Wednesday, 10 June 2020

Choosing Other Sports

This young man has a very bright future ahead of him, only it won't be on the ice. This is Max Meyer, and Max was selected third-overall in the Major League Baseball Entry Draft tonight by the Florida Marlins. Max, though, is one of those kids whose talent couldn't be missed as he was drafted out of Woodbury High School in Minnesota in the 34th round in 2017 by the Minnesota Twins. Max, instead, opted for college and pitched for the Minnesota Golden Gophers, and today sees him embark on what looks like a very fruitful and prosperous career based on his new draft standing in this year's event. What should be noted, though, is that Max was a very good hockey player in high school as well, and it goes to show that there's nothing wrong with hockey being a second sport for kids.

I know this blog is all about hockey and everything that game is about, but when one considers the number of professional athletes who have played hockey in their lives before going on to play another sport professionally proves that not only does playing a number of different sports make one a better athlete, but may also help those athletes thrive in other sports.

Back to Max's story, he was a forward with the Woodbury Royal team, lettering in three years with the club. In his senior year of high school in 2016-17, Max had a solid year where he scored nine goals and added eight assists in 25 games at the Minnesota high school level while helping Woodbury to a 14-10-1 overall record and an 8-8-0 record in conference play to finish in fifth-place in the nine-team conference. Considering Max had just four assists in the 2015-16 season with Woodbury, I'd say that was a marked improvement in how he played the game. He did, however, also play another game while attending Woodbury, and that's where his passion was invested as the Minnesota Twins saw something in him before he chose to go on to post-secondary school.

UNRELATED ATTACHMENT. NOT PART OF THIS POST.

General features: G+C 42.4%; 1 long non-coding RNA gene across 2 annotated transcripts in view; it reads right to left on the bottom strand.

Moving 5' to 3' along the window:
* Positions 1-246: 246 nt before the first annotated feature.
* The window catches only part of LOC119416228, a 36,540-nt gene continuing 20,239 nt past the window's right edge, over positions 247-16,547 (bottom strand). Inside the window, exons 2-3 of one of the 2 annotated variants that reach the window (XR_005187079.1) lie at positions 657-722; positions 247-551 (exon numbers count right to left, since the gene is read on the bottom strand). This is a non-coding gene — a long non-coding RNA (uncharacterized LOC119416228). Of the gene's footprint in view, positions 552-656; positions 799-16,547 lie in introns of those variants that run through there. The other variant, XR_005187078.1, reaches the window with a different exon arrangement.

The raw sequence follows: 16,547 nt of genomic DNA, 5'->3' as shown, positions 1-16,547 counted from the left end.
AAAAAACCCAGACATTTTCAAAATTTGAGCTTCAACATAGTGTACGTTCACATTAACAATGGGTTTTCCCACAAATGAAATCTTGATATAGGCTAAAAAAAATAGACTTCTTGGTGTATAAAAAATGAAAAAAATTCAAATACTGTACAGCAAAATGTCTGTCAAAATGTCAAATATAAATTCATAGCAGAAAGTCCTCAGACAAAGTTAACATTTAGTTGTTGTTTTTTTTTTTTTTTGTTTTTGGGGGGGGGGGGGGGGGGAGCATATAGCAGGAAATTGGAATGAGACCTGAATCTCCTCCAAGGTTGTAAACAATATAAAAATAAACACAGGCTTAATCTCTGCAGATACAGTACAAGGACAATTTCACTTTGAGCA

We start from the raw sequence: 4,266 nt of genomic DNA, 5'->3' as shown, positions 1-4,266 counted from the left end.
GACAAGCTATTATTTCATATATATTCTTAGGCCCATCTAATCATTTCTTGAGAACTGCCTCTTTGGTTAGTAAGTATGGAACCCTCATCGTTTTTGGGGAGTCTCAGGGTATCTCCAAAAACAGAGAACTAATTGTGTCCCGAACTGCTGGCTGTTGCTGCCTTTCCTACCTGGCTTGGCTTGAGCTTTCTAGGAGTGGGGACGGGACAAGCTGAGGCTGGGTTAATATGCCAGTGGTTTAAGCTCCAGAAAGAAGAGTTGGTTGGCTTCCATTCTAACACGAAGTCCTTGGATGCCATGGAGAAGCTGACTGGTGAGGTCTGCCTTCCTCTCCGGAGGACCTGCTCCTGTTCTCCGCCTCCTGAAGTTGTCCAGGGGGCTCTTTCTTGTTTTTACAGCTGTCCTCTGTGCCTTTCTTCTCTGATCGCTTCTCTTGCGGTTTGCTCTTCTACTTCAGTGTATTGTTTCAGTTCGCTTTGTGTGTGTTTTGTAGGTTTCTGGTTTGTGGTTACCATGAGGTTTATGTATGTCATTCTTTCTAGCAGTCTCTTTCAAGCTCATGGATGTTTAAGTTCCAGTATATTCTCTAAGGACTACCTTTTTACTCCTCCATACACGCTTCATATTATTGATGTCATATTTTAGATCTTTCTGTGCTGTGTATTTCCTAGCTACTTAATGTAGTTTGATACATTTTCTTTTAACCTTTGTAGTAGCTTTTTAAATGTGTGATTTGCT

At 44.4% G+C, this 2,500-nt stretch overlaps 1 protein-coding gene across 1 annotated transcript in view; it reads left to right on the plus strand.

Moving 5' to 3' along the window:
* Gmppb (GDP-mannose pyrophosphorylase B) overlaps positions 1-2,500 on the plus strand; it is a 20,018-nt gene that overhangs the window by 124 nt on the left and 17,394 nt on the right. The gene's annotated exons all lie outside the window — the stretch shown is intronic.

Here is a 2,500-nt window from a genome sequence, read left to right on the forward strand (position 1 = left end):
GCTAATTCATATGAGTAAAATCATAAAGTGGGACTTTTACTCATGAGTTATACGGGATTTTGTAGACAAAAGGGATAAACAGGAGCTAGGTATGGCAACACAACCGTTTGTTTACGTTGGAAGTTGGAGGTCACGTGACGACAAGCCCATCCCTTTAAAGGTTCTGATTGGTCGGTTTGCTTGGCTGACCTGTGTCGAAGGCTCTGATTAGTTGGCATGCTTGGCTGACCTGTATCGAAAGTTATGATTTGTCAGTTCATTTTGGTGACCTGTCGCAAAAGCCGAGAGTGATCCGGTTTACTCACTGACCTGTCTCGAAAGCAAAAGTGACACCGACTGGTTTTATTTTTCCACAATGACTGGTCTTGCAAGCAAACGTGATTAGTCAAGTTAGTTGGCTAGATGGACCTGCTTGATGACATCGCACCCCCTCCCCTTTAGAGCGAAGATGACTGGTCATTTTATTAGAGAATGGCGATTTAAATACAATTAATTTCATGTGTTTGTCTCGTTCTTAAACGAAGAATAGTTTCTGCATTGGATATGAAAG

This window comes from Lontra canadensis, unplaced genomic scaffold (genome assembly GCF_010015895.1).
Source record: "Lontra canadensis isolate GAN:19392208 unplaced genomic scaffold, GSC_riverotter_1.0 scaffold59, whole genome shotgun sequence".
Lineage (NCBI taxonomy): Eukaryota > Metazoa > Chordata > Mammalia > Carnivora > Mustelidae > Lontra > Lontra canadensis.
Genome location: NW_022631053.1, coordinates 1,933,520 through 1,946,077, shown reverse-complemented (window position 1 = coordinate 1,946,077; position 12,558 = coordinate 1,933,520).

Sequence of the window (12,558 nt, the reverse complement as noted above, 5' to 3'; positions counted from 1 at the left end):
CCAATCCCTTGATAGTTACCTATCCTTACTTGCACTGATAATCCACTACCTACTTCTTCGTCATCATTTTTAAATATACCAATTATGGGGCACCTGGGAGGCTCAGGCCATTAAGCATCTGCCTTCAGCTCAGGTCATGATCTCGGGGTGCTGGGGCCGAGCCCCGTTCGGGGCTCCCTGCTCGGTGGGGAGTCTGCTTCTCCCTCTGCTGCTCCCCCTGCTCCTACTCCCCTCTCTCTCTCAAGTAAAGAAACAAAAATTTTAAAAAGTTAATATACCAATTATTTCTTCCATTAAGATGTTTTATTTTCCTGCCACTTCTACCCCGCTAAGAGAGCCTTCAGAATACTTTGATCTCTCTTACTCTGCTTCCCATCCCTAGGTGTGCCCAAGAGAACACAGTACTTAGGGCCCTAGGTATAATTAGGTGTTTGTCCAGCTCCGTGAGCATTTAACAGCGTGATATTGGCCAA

His choice of going to the University of Minnesota seems like the right one as well when one considers these scouting reports about the kid:
Does he have the raw talent? Absolutely, and the Marlins agreed when they selected him third-overall. It's pretty clear that they like his stuff, and Baseball America seemed to think he was a pitching prospect not to be missed as well.

Why am I telling you all this about a baseball player?

I've seen countless hockey schools and rinks advertising summer hockey spots again this summer with restrictions easing in Canada, and I'm not so sure it's a good idea to rush back into rinks when kids can be out playing other sports and doing other things that will complement their hockey skills. Meyer was a good hockey player, but a better baseball player. Some guy named Larry Walker did the same thing, and he went on to have a Hall-of-Fame baseball career.

Hockey shouldn't be a full-time job for kids. European players developed their footwork through the playing of soccer, and now we see that sport practiced in hallways before games as a warm-up. Lots of Canadians used lacrosse and baseball to develop better hand-eye coordination. The simple act of running improves endurance and burns fat. Just because kids can't be on the ice during the summer doesn't mean they can't work on other skills that are found in summer sports.

I want to give full credit to Max Meyer for sticking to his craft, honing his skills, and becoming a big-league ball player tonight after being drafted third-overall. I don't know how much hockey had to do that, but I know that there's likely some skill he'll take with him to "the show" thanks to his time in hockey.

Encourage your kids to play as many sports as they can. if they love hockey, they'll keep playing it. If they're better at football or basketball or baseball or lacrosse or whatever, let them explore that while continuing to support their love of hockey. I know parents dream of kids making it to the pro ranks, but sometimes those dreams are realized in other sports like Max Meyer's dream was.

Sometimes, hockey is a means to a dream rather than just being "the dream".

Until next time, keep your sticks on the ice!

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